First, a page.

He took over at the top of the militant network this year after Osama Bin Laden was killed in May by US special forces at his hideout in the Pakistani city of Abbottabad.

In the video, Zawahiri reportedly addressed Mr Weinstein’s family, telling them not to believe any claim by US President Barack Obama that he would try to free the hostage.

“He might say to you, ‘I sought to release your relative, but al-Qaeda was stubborn.’ Do not believe him,” Zawahiri was quoting as saying.

“He might say to you, ‘I tried to contact them and they did not answer.’ Do not believe him.”

Twelve days after Mr Weinstein’s abduction on 13 August, Lahore police said he had been freed, but they then retracted the claim. The US embassy in Islamabad said at the time it had no evidence he had been released.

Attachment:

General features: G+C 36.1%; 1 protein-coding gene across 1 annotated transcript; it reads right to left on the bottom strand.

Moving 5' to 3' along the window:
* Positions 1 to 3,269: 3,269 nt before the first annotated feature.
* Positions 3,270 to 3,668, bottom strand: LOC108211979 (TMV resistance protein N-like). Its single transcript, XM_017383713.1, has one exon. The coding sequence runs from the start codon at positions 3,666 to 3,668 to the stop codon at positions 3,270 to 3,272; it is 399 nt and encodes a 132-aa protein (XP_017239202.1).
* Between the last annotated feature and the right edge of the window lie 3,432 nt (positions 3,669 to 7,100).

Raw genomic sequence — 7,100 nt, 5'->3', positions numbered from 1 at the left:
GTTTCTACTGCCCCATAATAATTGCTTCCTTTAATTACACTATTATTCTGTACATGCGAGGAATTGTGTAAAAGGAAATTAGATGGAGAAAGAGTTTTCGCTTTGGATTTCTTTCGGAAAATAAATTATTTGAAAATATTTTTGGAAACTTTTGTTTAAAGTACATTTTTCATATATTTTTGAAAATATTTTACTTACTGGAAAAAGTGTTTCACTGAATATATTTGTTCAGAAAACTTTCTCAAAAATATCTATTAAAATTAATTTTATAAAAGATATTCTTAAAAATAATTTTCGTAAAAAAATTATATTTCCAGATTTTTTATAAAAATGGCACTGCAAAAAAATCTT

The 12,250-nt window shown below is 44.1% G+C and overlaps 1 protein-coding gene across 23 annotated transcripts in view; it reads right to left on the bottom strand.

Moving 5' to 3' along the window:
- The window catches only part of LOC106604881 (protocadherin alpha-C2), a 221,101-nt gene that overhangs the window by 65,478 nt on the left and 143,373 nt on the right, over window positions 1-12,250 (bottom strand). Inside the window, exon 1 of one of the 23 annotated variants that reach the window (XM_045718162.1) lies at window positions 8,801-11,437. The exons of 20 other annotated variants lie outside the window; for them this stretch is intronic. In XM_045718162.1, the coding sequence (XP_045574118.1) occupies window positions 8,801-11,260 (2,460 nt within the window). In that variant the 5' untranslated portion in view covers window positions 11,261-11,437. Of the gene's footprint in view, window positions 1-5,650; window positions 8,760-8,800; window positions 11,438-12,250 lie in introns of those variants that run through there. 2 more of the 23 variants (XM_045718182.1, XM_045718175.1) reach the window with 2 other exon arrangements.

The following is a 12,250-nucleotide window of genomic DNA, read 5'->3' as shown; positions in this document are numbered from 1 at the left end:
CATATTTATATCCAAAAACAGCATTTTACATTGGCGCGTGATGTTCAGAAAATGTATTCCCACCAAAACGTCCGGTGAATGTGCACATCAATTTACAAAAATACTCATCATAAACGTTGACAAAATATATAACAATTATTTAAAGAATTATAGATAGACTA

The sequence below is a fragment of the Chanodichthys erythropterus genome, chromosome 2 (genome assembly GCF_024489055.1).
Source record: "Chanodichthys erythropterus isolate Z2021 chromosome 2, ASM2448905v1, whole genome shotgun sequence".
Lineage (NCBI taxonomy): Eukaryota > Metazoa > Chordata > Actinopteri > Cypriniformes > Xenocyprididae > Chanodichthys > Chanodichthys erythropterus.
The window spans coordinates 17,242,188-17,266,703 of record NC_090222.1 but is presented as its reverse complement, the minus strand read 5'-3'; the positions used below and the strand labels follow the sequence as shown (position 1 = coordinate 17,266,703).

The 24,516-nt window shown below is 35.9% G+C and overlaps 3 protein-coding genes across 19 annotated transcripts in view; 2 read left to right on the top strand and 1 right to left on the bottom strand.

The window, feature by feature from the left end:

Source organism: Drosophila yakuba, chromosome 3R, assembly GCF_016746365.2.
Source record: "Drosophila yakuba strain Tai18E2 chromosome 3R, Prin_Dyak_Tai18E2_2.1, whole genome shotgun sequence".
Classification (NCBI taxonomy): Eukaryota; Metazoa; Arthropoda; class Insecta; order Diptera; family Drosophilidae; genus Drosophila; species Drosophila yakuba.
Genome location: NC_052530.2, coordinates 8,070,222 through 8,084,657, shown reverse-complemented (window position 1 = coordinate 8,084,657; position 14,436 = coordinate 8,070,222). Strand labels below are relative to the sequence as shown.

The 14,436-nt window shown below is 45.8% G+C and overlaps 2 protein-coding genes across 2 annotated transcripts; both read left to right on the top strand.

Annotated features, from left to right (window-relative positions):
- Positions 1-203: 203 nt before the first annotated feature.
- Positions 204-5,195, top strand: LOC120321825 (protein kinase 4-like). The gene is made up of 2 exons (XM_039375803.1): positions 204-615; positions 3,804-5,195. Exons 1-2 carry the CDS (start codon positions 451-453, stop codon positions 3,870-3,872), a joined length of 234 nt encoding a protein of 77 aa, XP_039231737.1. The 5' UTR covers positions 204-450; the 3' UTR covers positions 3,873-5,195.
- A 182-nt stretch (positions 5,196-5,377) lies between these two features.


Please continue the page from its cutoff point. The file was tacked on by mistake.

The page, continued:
No leads

Mr Weinstein was snatched before dawn when eight gunmen broke into his home.

In 2002, US reporter Daniel Pearl was kidnapped in Pakistan and beheaded

He was said to be the country director in Pakistan for JE Austin Associates, an American firm that advises a range of Pakistani business and government sectors.

Mr Weinstein reportedly lived mainly in Islamabad, but also travelled to Lahore. He was described on the firm’s website as an “expert in international development with 25 years’ experience”.

Three security guards and Mr Weinstein’s driver were held for three months by police as they investigated whether someone close to him had leaked details of his movements.

However, in mid-November police said they had no leads on the kidnapping.

While the abduction of Pakistanis for ransom is common, only a few foreigners have been targeted by militant and criminal groups.

In 2002, Wall Street Journal reporter Daniel Pearl was kidnapped in the southern Pakistani city of Karachi and later beheaded.